I could go on a long rant here and talk about how "progress" is discussed on the Internet-- it's almost always a way to undermine opposing viewpoints of the future and to enforce a particular vision of what progress entails. (One of the central tragedies of the Internet is that it is potentially a vehicle for genuine diversity and is in practice a vehicle for conformity.)
So here's Ned Resnikoff, doing good work in opposing the shallow hordes who want to tell you that because ereader technology now exists, and they prefer ebooks, therefore there is no legitimate preference for paper books. You'll hear lots of different arguments (and I use the term lightly) for why YOU MUST CONFORM TO TECHNO UTOPIANISM but the long and the short of it, as Ned suggests, is just that people need to enforce their taste. There's a great insecurity underneath the snark and smug superiority that attends to most enforcement of gadget worship, which is part of a larger tendency on the Internet: people who so desperately need to have their choices validated that they must deny that other choices exist. What's clear to me is that, more and more often, people are so insecure, so lacking in self-possession and so toweringly solipsistic, that they need not only to be flattered by media that tells them they are correct in what they choose (whether it's products or services or media), but that they need to undermine the very idea that other rational, thinking people could make their own adult decisions and make other choices.
What makes this so frustrating is that a huge part of the point of progress in capitalism is more to choose with how you spend your money. If every time a new choice appeared it eliminated some other choice, that wouldn't be progress at all. New innovations don't have to drive out established ways that work very well; to think so is a sure sign of a facile mind. If you'd always prefer the new new hotness, choose it for yourself. These things are true: many choices are subjective. Personal taste is real. Arriving at different and equally valid choices from similar evidence is possible. Goods that deliver similar experiences through different means exist. Adults can determine their own criteria for what is useful, valuable, or worthwhile.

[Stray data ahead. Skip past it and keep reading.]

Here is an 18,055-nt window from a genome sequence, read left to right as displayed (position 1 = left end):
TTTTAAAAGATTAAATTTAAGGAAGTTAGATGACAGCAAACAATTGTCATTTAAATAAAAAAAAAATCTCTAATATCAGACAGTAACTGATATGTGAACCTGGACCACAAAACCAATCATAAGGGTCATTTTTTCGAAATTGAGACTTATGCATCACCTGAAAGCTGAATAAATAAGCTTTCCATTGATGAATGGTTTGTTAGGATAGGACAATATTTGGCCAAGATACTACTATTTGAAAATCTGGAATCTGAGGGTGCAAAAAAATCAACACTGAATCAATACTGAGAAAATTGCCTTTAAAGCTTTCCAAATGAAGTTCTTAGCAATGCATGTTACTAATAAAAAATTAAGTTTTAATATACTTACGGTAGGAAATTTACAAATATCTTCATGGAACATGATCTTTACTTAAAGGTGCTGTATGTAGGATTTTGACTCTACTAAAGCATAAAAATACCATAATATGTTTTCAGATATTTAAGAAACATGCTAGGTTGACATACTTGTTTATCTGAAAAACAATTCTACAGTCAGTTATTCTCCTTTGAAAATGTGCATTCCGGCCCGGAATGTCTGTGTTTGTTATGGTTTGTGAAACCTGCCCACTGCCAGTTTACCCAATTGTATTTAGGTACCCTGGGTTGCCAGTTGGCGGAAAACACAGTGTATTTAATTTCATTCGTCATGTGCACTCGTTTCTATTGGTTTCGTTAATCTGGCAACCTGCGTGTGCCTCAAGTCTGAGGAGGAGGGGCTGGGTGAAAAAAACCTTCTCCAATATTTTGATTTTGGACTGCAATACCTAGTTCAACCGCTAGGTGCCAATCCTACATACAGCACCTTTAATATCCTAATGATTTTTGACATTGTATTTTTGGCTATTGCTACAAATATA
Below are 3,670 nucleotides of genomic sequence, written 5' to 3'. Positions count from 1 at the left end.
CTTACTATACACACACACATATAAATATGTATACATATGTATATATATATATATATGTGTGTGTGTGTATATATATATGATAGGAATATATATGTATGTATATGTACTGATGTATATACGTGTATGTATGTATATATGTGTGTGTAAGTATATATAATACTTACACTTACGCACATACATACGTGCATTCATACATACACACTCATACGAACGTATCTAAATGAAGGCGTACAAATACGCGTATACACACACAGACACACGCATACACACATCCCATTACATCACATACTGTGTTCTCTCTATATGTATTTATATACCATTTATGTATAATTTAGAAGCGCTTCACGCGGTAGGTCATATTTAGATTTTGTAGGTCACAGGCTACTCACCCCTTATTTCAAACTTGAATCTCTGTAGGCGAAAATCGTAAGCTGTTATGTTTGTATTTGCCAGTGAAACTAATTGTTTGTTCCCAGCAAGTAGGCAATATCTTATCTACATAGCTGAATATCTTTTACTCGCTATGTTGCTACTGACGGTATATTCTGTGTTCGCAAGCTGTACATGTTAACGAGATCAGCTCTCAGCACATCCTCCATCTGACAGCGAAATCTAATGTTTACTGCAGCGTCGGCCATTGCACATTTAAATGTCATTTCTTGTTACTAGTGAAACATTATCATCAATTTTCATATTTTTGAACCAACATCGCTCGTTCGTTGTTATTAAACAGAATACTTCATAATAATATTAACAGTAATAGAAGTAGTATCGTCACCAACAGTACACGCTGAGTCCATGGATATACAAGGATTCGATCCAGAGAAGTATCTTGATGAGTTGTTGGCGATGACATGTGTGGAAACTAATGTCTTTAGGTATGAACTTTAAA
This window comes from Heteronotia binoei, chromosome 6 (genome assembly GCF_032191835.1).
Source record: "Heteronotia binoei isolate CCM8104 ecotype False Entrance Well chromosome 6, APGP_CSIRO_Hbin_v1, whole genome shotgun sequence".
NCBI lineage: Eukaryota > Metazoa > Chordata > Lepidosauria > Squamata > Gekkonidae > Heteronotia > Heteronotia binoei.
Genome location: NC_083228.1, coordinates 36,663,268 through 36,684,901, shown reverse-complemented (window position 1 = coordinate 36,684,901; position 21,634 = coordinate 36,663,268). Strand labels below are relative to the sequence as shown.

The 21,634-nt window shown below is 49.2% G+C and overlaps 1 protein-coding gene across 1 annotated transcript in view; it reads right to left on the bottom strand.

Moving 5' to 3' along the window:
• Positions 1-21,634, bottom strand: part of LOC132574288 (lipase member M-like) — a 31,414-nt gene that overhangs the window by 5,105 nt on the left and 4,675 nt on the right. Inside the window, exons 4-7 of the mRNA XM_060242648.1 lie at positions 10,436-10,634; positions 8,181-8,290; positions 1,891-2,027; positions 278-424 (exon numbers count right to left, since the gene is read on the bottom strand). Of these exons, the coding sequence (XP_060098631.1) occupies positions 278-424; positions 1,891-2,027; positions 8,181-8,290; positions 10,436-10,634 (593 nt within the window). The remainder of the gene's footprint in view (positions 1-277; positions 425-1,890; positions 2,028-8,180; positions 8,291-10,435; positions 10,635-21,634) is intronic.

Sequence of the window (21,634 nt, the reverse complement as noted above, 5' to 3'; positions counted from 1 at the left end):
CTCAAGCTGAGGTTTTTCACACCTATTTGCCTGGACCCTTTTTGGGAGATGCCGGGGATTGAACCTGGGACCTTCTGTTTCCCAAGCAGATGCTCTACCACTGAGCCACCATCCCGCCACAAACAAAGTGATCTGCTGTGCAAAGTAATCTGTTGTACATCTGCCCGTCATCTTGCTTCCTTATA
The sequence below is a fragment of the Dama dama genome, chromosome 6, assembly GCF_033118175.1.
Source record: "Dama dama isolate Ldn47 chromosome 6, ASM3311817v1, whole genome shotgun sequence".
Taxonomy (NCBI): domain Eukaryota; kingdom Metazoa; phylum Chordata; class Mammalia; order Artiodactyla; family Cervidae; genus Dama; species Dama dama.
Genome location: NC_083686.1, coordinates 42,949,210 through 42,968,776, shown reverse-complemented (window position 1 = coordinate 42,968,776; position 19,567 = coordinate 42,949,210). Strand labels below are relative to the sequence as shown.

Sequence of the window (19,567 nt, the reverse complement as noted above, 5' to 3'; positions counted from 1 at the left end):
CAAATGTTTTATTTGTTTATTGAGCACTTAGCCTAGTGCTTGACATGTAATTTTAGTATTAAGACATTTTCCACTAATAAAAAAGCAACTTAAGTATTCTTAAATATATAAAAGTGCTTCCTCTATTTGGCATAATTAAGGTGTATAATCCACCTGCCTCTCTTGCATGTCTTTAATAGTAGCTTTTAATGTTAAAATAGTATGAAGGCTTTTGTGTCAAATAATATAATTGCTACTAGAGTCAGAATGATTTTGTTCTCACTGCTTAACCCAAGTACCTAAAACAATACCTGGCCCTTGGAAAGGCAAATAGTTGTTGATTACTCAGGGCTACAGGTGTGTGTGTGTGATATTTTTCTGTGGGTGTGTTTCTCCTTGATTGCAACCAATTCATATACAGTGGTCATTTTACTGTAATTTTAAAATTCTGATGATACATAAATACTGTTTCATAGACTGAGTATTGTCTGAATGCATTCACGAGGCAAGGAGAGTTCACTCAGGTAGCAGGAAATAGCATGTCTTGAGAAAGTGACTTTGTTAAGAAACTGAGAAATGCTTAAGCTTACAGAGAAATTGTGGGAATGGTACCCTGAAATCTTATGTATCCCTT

Here's the beauty of it: I own an ebook reader. I also continue to purchase more paper books than I can afford. Some people will only buy ebooks. Some will only buy paper books. That's freedom for you! Choice is the point of progress, in capitalism. If you want to only consume books electronically, be my guest. Enjoy. Bully for you. And if you want to tell other people why you prefer ebooks, base on your personal taste, fine. Just stop with the nonsense that this discussion is about anything more than what you like, and perhaps ask yourself why you're so invested in other people doing exactly as you do. It's grating, and frankly, antidemocratic.
Update: This is a very cool response.